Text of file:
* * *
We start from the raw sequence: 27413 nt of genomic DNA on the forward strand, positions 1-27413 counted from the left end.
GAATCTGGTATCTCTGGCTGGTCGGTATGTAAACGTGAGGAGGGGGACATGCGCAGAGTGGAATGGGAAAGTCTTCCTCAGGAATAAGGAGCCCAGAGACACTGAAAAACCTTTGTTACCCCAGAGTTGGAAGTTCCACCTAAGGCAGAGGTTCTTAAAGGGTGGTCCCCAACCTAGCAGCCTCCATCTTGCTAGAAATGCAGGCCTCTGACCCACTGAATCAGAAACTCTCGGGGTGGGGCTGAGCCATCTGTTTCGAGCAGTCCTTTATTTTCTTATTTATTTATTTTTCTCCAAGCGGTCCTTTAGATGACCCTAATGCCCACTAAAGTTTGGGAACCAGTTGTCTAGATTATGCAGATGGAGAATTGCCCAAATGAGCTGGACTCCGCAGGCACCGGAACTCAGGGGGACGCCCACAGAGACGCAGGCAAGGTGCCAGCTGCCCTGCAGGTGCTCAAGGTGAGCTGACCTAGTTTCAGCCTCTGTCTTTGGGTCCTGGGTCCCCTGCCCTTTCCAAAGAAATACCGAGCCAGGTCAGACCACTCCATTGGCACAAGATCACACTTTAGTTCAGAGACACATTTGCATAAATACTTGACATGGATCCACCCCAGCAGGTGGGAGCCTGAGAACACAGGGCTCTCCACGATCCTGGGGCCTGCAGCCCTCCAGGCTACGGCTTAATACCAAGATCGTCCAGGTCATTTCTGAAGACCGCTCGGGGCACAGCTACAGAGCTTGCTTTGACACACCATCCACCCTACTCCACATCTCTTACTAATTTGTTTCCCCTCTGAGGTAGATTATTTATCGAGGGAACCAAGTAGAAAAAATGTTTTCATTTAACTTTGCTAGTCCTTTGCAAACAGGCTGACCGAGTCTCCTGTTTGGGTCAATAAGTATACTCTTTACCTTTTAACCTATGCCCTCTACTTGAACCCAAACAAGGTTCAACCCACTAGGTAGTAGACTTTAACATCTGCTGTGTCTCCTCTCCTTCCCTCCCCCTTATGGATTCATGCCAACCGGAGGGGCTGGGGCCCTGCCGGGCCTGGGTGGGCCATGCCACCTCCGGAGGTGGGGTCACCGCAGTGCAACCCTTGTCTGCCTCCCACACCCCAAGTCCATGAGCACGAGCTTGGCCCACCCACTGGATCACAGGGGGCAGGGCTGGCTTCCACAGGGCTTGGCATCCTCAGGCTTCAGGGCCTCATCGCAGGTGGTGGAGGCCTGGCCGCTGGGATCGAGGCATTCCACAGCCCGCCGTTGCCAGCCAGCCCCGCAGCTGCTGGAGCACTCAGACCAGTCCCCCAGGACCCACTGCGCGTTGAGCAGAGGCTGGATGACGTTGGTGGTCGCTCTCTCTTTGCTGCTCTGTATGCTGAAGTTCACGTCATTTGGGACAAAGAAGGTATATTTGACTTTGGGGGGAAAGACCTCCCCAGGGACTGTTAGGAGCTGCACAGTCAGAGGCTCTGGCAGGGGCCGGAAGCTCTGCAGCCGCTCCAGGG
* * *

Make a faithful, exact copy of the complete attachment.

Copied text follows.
We start from the raw sequence: 27413 nt of genomic DNA on the forward strand, positions 1-27413 counted from the left end.
GAATCTGGTATCTCTGGCTGGTCGGTATGTAAACGTGAGGAGGGGGACATGCGCAGAGTGGAATGGGAAAGTCTTCCTCAGGAATAAGGAGCCCAGAGACACTGAAAAACCTTTGTTACCCCAGAGTTGGAAGTTCCACCTAAGGCAGAGGTTCTTAAAGGGTGGTCCCCAACCTAGCAGCCTCCATCTTGCTAGAAATGCAGGCCTCTGACCCACTGAATCAGAAACTCTCGGGGTGGGGCTGAGCCATCTGTTTCGAGCAGTCCTTTATTTTCTTATTTATTTATTTTTCTCCAAGCGGTCCTTTAGATGACCCTAATGCCCACTAAAGTTTGGGAACCAGTTGTCTAGATTATGCAGATGGAGAATTGCCCAAATGAGCTGGACTCCGCAGGCACCGGAACTCAGGGGGACGCCCACAGAGACGCAGGCAAGGTGCCAGCTGCCCTGCAGGTGCTCAAGGTGAGCTGACCTAGTTTCAGCCTCTGTCTTTGGGTCCTGGGTCCCCTGCCCTTTCCAAAGAAATACCGAGCCAGGTCAGACCACTCCATTGGCACAAGATCACACTTTAGTTCAGAGACACATTTGCATAAATACTTGACATGGATCCACCCCAGCAGGTGGGAGCCTGAGAACACAGGGCTCTCCACGATCCTGGGGCCTGCAGCCCTCCAGGCTACGGCTTAATACCAAGATCGTCCAGGTCATTTCTGAAGACCGCTCGGGGCACAGCTACAGAGCTTGCTTTGACACACCATCCACCCTACTCCACATCTCTTACTAATTTGTTTCCCCTCTGAGGTAGATTATTTATCGAGGGAACCAAGTAGAAAAAATGTTTTCATTTAACTTTGCTAGTCCTTTGCAAACAGGCTGACCGAGTCTCCTGTTTGGGTCAATAAGTATACTCTTTACCTTTTAACCTATGCCCTCTACTTGAACCCAAACAAGGTTCAACCCACTAGGTAGTAGACTTTAACATCTGCTGTGTCTCCTCTCCTTCCCTCCCCCTTATGGATTCATGCCAACCGGAGGGGCTGGGGCCCTGCCGGGCCTGGGTGGGCCATGCCACCTCCGGAGGTGGGGTCACCGCAGTGCAACCCTTGTCTGCCTCCCACACCCCAAGTCCATGAGCACGAGCTTGGCCCACCCACTGGATCACAGGGGGCAGGGCTGGCTTCCACAGGGCTTGGCATCCTCAGGCTTCAGGGCCTCATCGCAGGTGGTGGAGGCCTGGCCGCTGGGATCGAGGCATTCCACAGCCCGCCGTTGCCAGCCAGCCCCGCAGCTGCTGGAGCACTCAGACCAGTCCCCCAGGACCCACTGCGCGTTGAGCAGAGGCTGGATGACGTTGGTGGTCGCTCTCTCTTTGCTGCTCTGTATGCTGAAGTTCACGTCATTTGGGACAAAGAAGGTATATTTGACTTTGGGGGGAAAGACCTCCCCAGGGACTGTTAGGAGCTGCACAGTCAGAGGCTCTGGCAGGGGCCGGAAGCTCTGCAGCCGCTCCAGGG